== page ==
Therefore, whereas the first stage of reformulating identity was marked by the discovery of the multi-national, in seemingly homogenous national spaces, the second – emblematic for the youngest generation of writers – revealed the open-endedness of space and the discovery of the trans-national,
which are characteristic of the travel experience.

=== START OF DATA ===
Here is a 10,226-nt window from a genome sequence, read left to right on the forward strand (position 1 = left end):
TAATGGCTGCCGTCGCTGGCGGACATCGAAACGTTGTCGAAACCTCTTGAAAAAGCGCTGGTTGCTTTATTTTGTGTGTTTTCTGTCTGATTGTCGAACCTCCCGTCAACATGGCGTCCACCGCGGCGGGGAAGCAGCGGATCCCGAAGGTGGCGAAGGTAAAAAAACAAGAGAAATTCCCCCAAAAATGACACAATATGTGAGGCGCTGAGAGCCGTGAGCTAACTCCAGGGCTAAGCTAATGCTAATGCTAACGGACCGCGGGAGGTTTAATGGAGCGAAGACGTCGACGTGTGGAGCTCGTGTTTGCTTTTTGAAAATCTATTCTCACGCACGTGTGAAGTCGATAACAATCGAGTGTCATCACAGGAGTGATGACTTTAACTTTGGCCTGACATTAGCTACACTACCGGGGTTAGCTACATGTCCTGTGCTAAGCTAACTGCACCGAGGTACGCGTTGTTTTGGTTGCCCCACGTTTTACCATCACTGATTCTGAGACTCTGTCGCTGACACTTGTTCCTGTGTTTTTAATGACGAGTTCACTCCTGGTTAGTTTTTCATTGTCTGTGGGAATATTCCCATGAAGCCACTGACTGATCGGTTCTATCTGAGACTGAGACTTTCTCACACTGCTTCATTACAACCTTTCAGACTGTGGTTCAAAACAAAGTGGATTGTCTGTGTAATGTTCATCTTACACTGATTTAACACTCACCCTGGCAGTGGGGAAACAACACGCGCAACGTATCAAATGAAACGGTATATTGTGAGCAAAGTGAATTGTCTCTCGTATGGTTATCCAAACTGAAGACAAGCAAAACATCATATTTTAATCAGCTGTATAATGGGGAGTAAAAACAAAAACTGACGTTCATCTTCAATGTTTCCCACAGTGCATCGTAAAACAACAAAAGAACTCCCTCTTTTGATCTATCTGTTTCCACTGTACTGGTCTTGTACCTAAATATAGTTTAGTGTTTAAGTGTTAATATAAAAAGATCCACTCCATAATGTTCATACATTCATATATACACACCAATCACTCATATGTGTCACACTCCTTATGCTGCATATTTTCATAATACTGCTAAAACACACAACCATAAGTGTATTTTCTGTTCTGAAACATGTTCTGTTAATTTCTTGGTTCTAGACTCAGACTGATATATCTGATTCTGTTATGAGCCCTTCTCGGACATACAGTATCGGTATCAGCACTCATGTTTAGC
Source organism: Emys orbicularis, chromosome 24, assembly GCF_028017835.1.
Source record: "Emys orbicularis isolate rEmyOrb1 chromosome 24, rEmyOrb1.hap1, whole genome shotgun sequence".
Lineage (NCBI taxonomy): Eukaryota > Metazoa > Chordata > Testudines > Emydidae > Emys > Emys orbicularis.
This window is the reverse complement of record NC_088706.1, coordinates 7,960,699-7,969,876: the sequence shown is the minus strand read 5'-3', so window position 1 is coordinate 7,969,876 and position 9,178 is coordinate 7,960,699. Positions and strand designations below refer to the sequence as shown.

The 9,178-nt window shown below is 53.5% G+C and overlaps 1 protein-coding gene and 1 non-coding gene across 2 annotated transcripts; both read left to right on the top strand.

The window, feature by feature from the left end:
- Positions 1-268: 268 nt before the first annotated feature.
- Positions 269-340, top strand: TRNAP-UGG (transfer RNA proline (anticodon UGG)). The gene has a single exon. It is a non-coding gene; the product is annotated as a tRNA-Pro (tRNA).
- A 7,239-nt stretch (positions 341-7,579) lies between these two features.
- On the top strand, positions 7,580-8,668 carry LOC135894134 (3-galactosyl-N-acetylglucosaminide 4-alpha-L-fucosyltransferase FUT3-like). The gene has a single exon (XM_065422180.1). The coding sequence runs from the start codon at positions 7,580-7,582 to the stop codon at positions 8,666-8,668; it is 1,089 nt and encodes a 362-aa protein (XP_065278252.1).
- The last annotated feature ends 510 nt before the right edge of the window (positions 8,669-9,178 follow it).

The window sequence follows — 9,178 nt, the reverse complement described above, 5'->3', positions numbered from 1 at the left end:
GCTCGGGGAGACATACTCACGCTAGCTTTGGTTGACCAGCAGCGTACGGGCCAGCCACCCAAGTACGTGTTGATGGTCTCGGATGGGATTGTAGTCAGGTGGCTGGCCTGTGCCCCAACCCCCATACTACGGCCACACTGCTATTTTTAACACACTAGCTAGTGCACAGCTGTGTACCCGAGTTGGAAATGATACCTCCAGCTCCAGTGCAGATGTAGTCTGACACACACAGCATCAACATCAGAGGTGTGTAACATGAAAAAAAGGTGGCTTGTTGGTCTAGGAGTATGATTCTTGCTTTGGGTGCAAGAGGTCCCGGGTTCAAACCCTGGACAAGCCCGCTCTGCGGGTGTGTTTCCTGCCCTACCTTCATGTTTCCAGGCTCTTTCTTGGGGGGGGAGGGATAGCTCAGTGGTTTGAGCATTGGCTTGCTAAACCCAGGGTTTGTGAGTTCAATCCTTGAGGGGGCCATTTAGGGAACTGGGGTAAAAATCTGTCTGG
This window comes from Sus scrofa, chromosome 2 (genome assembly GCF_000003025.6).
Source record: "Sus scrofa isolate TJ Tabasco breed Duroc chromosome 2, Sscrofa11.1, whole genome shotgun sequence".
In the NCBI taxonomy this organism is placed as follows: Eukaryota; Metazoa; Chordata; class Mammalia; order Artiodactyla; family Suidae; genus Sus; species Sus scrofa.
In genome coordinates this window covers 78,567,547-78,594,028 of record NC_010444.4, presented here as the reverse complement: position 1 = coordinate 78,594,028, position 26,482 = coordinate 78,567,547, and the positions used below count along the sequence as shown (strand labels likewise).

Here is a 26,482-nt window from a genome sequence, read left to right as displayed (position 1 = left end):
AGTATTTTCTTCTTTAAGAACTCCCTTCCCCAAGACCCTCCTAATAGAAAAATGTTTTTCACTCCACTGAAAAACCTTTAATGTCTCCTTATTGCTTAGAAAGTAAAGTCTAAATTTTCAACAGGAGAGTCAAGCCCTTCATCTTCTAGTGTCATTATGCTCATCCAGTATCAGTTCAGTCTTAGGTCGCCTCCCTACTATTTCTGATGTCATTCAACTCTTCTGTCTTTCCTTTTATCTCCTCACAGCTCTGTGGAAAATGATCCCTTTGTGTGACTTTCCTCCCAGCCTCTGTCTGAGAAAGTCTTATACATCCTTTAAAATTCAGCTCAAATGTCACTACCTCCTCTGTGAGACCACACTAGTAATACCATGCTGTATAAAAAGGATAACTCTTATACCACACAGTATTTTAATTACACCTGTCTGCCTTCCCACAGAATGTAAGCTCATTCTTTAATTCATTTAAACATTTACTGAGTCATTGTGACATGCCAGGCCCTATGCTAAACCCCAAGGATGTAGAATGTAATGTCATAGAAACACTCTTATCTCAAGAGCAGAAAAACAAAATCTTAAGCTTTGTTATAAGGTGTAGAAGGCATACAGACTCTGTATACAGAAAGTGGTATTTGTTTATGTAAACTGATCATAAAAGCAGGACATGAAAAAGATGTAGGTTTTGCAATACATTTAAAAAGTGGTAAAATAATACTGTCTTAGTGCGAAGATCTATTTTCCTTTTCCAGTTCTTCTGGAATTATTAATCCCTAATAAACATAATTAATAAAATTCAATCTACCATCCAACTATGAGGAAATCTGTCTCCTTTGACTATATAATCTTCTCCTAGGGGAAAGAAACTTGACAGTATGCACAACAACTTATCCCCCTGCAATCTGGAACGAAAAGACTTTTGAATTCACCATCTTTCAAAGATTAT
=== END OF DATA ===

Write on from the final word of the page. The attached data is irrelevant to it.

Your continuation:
And yet the years 2008 and 2009 saw several unexpected returns. In her book Piaskowa Góra (Sandy Hill), Joanna Bator returned to her hometown of Wałbrzych, a city of the displaced, of people arriving voluntarily from all over Poland, of Greek immigrants who received the status of political refugees in Poland, and last but not least, a city upon which its former German inhabitants left their mark. She returned in order to create an epic, slightly grotesque saga portraying the confused and intertwined fortunes of the town’s people. Grzegorz Kopaczewski moves from the cosmopolitan London to Katowice for his second novel – Huta (Foundry) – in which he describes a futurist, social dystopia, albeit firmly set in the Silesian reality. Ignacy Karpowicz, following the sneering satire on his hometown in Niehalo, and a post-tourist chronicle of a trip to Ethiopia, returns to Białystok in the novel titled Gesty (Gestures), to take stock of his protagonist’s life. After the Icelandic Dom Róży, Hubert Klimko-Dobrzaniecki publishes Rzeczy pierwsze (First Things), a fictional autobiography in which he returns to the city whence he had formerly escaped. Inga Iwasiów, in her Bambino, constructs a multidimensional local narrative telling the story of traumatic deportations and forced relocations from post-war Szczecin. Nearly every one of these books speaks of a peculiar, atopic experience – the concurrent feeling of not-being-there, not belonging, and of the sheer inability to leave the place. In this new, external perspective, the hometowns of Wałbrzych, Białystok, Bielawa, and Poland as a whole, must again be recounted, accounted for, and verified. They bring home the realisation of distance, and at the same time they are a constant reminder of one’s point of origin. Joanna Bator may have expressed it best when she admitted in an interview: